Leaves are falling and stress is calling

By Alana Sudermann

Email: sundermanna@findlay.edu

Twitter: @alana_sundy23

 

Stress and anxiety seem to peak for students towards the end of the semester. With exams and major projects coming up, students begin to feel overwhelmed.

According to the American College Health Association, one in every six college students will be treated for or diagnosed with anxiety over the course of their educational careers.

First year pharmacy students, Sam Oliver and Katelyn Kolkemeyer, know how stressful the semester can be especially when it comes to the end of the semester.

“Every time an exam comes around, that’s when I’m the most stressed and the most frantic about studying,” said Oliver. “But I’m sure finals will be very overwhelming.”

 For Kokemeyer, stress seems to come in waves.

“Every time an exam is coming up that is kind of when I get the most stressed it’s not like on particular point of the year. It’s like multiple points of the year,” said Kolkemeyer.  

In stressful times, the University of Findlay has many resources for students. Advisors on campus offer more than just help scheduling your classes. Department Chair of Communication, Diana Montague, Ph.D., has been helping students through the pressures of college for several years.

“Try to get some physical exercise to just blow off some of the anxiety and steam, even if it is just for ten minutes.  Also, try to lay out everything that is upcoming and due and try to make yourself a to-do list on your calendar,” said Montague. “I think if people break down the tasks that they need to do to accomplish something bigger, they can see the steps that get them there, they can feel accomplished and that in and of itself can give you more energy to get to the next step”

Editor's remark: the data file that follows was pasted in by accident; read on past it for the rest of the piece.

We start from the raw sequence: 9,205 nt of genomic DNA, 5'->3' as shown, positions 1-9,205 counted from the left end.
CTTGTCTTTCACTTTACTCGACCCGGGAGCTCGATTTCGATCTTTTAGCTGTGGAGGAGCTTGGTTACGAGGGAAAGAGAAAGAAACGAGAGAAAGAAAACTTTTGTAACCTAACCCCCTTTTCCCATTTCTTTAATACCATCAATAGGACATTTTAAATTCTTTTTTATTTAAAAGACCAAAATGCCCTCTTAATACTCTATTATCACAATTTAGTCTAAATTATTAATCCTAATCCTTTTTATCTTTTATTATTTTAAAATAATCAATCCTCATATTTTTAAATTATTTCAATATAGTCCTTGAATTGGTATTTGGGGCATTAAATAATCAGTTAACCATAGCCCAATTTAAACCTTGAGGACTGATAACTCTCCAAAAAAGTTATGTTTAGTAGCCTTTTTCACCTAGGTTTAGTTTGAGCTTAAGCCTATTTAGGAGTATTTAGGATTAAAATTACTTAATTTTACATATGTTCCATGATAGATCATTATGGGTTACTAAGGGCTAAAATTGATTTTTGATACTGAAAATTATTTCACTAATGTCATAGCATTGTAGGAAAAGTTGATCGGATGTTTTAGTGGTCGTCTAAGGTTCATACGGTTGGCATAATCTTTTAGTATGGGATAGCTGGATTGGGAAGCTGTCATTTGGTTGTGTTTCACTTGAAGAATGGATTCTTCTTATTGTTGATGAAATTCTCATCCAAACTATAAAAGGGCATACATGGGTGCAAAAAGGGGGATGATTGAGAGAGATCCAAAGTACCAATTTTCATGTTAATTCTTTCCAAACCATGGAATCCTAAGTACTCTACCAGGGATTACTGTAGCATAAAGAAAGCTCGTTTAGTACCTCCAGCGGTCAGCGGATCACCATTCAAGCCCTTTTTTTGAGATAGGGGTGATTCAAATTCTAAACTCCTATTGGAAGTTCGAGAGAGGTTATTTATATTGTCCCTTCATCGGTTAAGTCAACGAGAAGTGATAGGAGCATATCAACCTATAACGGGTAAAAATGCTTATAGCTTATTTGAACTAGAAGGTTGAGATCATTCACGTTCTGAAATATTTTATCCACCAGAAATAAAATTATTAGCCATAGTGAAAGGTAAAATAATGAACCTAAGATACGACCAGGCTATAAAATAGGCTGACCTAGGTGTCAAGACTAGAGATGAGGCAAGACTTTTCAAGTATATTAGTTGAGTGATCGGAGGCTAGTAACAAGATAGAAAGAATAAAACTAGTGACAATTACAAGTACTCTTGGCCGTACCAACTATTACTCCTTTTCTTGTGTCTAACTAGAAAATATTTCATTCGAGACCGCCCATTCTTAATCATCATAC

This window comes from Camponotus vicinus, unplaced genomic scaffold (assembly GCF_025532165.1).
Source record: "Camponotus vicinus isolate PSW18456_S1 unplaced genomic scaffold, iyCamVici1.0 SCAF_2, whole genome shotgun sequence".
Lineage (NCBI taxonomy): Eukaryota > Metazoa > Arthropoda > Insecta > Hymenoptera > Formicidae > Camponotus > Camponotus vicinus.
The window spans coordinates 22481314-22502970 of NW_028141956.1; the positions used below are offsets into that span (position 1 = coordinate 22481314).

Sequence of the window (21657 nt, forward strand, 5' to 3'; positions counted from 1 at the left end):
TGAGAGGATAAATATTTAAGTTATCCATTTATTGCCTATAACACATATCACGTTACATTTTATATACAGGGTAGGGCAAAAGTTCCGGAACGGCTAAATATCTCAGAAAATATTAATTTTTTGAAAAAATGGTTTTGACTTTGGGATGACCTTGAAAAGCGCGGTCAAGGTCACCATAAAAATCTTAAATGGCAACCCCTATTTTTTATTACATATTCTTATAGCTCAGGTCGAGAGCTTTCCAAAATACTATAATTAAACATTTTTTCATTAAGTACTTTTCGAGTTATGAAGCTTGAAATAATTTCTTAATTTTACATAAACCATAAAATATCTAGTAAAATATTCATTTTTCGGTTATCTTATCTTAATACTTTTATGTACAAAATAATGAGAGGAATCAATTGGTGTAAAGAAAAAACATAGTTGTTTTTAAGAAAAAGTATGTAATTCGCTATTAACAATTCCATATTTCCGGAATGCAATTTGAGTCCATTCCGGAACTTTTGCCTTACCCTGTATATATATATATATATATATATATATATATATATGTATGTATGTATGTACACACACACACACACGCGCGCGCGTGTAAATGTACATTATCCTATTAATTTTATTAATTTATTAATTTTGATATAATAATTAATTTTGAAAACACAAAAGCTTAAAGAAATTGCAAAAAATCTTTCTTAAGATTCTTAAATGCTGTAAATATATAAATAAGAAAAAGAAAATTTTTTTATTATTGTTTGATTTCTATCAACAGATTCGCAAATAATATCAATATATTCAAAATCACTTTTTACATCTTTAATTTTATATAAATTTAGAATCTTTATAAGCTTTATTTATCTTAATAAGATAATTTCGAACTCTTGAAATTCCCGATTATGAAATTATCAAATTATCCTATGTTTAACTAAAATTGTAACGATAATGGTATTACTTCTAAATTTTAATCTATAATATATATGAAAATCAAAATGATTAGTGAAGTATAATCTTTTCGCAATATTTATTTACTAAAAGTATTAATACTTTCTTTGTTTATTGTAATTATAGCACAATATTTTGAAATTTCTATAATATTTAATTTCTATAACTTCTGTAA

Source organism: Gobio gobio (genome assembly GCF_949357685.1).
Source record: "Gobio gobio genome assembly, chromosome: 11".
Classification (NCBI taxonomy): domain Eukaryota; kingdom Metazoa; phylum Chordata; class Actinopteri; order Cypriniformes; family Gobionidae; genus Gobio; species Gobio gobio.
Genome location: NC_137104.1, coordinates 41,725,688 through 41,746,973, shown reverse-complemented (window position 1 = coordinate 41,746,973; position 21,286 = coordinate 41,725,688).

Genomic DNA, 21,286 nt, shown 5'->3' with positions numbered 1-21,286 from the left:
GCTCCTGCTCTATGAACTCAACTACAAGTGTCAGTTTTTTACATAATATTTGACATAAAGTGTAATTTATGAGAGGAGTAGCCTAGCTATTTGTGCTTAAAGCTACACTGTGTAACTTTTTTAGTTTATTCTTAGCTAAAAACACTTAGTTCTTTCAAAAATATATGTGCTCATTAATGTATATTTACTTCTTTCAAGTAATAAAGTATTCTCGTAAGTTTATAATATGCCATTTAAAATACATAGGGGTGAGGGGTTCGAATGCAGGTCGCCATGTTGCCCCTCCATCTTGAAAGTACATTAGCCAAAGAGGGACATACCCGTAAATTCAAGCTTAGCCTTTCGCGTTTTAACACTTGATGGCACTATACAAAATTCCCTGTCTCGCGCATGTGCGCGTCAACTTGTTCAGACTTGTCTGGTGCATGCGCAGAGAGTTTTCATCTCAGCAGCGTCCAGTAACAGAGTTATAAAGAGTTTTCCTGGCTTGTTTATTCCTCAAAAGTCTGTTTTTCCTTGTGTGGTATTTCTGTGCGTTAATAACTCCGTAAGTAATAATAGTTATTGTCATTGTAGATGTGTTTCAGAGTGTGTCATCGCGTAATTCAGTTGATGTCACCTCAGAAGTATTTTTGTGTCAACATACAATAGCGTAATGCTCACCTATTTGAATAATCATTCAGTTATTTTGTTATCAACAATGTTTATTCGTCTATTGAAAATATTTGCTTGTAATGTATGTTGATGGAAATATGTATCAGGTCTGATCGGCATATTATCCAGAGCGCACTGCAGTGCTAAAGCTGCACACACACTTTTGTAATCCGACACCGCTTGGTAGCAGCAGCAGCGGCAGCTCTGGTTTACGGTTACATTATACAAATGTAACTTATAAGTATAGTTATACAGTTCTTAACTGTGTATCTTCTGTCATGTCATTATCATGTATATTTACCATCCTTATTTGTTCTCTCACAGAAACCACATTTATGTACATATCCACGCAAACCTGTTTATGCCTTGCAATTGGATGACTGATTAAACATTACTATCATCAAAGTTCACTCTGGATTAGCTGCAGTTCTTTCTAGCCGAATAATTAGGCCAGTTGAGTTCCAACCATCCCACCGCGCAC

Breaking down tasks and organizing a schedule is just one of the many tools Montague suggests students should use when feeling overwhelmed in classes. Certain places on campus also can provide information and help to students who need it such as the Oiler Success Center or the Counseling Center. Montague suggests that even having someone to talk to may help reduce some of those over whelming feelings.  

“I would recommend multiple people to talk to, certainly your academic adviser, that is one of the reasons why we are here. Go to the Oiler Success Center, there are people to chat with in there. The Counseling Center has great folks to chat with over there,” said Montague. “Sometimes even just chatting with a roommate or a friend or a teammate and seeing that other people are in the same position can give you a boost.”

Talking about overwhelming feelings may feel intimidating especially to someone new. Jodi Firsdon, a licensed professional counselor at the University ensures a safe environment for students to come and talk if needed.

“The counselors here are all licensed professional counselors through the state of Ohio, so that means we are required to keep confidentiality,” said Firsdon.

Counseling Services do a lot more than just providing a place to talk. There are multiple tools and information they provide to ensure the wellbeing of students.

“We do also have the TAO app that is free this year for any University student that has a University of Findlay email address. And that is something you can go through different modules and there are several that are geared towards just anxiety, depression or whatever you may need. It is all on there,” said Firsdon. “Then there is even a meditation and relaxation library that’s on there and takes you through some of those guided meditations.”

Being a student in any program brings challenging and stressful times. Kolkemeyer makes sure to stay grounded.

“I’m not taking the full eighteen credits, but it is still pretty stressful only because I put a lot of pressure on myself to do well,” said Kolkemeyer.

 

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